To date, we have collected in the ballpark of $10,000. We are beginning to distribute the money in various ways. When you guys published on Blue Skies Magazine’s website about suicide awareness and prevention, it struck a chord with one of our members, LaNaya Bonogofsky. LaNaya has experienced losing people close to her, family and friends, to suicide. She wasn’t able to run the half marathon that Lara was using to raise donations, so she created her own fundraiser by biking a full marathon along the North Shore of Lake Superior at the same time. She got our board approval to match Lara’s fundraising totals as well as hers up to a total of $2,000. They both raised at least $1,000 each, so we contributed $1,000 to each of the charities: American Foundation for Suicide Prevention and Suicide Awareness Voices of Education in Minnesota.
Our board discussed other ways we could donate to causes that fit within our nonprofit status and that we personally have an interest in. Each of us was allotted $500 to use for any such purpose. Barry and I pooled our money and contributed $1,000 to the National Skydiving Museum. Others are looking into providing scholarships for area high-school seniors to use in pursuing college-level education in the field of aviation. LaNaya, Amy and Dan helped buy and wrap gifts for patients at Essentia’s Children’s Hospital.
The Miracle 11 donated $750 to this, as well as $750 to the Damianno Center in Duluth and then another sum to a family that just lost their house to a fire last week. So, in summary, none of us as individuals will receive any financial gain from the money being raised; it will all be given away to others within nonprofit laws. To date, about $10,000 has been collected, $3,000 disbursed, and another $2,500 being actively worked on at this time.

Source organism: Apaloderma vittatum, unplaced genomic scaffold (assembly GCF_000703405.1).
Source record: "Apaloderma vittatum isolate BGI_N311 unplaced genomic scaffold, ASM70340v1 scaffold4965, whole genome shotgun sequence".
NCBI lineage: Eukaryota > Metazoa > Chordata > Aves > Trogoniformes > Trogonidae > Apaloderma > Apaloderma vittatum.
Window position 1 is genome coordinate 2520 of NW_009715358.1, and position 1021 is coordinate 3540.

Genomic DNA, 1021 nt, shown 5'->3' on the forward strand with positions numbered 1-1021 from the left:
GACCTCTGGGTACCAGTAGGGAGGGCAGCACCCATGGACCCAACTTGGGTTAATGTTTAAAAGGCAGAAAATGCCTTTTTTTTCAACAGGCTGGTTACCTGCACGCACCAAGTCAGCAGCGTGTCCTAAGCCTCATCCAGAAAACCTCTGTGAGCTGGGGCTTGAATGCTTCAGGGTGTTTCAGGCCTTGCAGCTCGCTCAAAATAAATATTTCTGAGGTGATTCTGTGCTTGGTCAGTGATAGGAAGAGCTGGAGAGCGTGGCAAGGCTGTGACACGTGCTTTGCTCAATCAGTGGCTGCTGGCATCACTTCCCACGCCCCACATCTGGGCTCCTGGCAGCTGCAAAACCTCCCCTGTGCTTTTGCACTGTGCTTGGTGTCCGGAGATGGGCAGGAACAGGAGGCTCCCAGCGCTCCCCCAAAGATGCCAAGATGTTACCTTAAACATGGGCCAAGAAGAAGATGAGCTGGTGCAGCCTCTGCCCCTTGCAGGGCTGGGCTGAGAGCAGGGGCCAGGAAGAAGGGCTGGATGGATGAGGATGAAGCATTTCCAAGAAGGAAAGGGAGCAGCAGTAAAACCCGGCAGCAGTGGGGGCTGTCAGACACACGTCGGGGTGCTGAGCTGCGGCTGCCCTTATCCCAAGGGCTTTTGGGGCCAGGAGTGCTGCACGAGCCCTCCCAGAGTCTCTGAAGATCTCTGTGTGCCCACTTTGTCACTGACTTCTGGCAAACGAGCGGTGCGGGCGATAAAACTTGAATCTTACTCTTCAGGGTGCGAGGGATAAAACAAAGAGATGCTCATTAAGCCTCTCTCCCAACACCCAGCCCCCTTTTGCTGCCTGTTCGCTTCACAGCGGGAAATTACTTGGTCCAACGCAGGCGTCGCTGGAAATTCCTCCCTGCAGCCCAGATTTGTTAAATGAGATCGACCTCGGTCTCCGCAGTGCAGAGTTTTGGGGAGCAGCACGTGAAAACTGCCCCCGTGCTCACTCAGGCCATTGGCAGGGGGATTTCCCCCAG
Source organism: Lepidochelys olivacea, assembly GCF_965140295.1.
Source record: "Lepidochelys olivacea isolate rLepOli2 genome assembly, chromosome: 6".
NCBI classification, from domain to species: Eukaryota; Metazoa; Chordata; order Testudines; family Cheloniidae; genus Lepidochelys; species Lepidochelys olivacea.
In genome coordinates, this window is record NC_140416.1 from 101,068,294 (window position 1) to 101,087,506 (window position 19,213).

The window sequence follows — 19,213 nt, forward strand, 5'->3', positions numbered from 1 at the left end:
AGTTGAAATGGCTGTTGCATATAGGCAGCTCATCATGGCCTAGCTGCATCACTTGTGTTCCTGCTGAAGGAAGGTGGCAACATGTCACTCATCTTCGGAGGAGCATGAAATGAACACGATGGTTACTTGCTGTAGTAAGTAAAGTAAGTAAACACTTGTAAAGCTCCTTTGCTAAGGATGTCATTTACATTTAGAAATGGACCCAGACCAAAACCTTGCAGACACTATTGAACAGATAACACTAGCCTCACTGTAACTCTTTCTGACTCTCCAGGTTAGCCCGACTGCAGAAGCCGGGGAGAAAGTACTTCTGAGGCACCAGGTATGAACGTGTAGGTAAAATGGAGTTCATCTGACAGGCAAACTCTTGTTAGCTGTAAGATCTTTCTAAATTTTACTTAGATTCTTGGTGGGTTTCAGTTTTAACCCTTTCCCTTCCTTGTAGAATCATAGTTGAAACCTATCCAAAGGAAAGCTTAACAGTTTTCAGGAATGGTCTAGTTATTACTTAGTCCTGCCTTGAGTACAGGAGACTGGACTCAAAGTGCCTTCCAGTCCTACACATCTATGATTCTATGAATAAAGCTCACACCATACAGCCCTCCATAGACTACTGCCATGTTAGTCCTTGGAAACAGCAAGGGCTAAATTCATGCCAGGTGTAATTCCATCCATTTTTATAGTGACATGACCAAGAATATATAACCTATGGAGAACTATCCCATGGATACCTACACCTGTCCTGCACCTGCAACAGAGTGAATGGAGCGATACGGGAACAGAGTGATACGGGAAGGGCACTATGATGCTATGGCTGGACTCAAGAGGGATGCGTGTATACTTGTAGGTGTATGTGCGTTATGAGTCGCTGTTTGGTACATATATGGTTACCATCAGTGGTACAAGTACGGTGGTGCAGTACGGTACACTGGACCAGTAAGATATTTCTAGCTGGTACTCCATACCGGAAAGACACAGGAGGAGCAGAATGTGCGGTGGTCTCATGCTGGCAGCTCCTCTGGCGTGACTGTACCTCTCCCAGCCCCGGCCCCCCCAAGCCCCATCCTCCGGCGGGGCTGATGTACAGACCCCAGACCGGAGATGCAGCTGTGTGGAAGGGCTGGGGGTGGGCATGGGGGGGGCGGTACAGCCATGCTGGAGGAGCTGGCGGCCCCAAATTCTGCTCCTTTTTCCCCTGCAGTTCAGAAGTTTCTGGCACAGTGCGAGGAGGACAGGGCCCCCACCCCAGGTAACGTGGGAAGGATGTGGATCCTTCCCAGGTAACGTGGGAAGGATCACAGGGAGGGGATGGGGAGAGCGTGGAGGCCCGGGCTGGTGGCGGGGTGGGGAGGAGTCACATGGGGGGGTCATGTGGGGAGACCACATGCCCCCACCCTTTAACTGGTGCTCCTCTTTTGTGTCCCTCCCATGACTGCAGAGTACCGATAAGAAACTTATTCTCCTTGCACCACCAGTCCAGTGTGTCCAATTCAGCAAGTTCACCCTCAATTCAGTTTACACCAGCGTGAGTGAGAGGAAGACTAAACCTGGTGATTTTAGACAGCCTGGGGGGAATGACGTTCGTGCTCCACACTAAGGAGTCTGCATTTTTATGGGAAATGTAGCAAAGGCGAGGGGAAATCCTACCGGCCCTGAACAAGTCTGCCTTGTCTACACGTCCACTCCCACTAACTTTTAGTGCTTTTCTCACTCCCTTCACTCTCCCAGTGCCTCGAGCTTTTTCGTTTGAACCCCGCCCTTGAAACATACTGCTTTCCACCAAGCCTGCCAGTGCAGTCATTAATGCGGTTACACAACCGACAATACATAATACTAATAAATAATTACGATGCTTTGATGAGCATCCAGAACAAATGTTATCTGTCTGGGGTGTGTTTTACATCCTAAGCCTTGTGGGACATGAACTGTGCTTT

Other than continuing to disburse any money we receive, our group really has no long-term goals. It’s been a year since the crash, and none of us have any interest in continuing the dynamic of living this story. We all appreciate the interest generated from people all around the world, but we’re just a bunch of skydivers who are grateful that we all lived through this midair crash, and our future goals are just to continue jumping from airplanes with our friends. We expect the interest in using the videos will decrease significantly now that a year has passed, so it is likely there will come a time where we will disburse all of our money and close the company. We’re looking forward to that day.
I guess my personal thoughts, a year later, are that it has been an interesting ride that we all wish would never have happened. Our story is really only unique in that we all survived, no one on the ground was hurt, and we had dramatic video that showed our experience. It would be a much different feeling had anyone died. We know of others who did not survive airplane crashes, and we all feel the deepest sympathies for those folks and their families and friends. The memories of those people are the ones that should endure.
About the author: Mike Robinson is a retired civil engineer, and an AFF Instructor and S&TA at Skydive Superior. He just participated in two Arizona state SOS sequential records at Skydive Arizona, the second of which was his 1,000th skydive.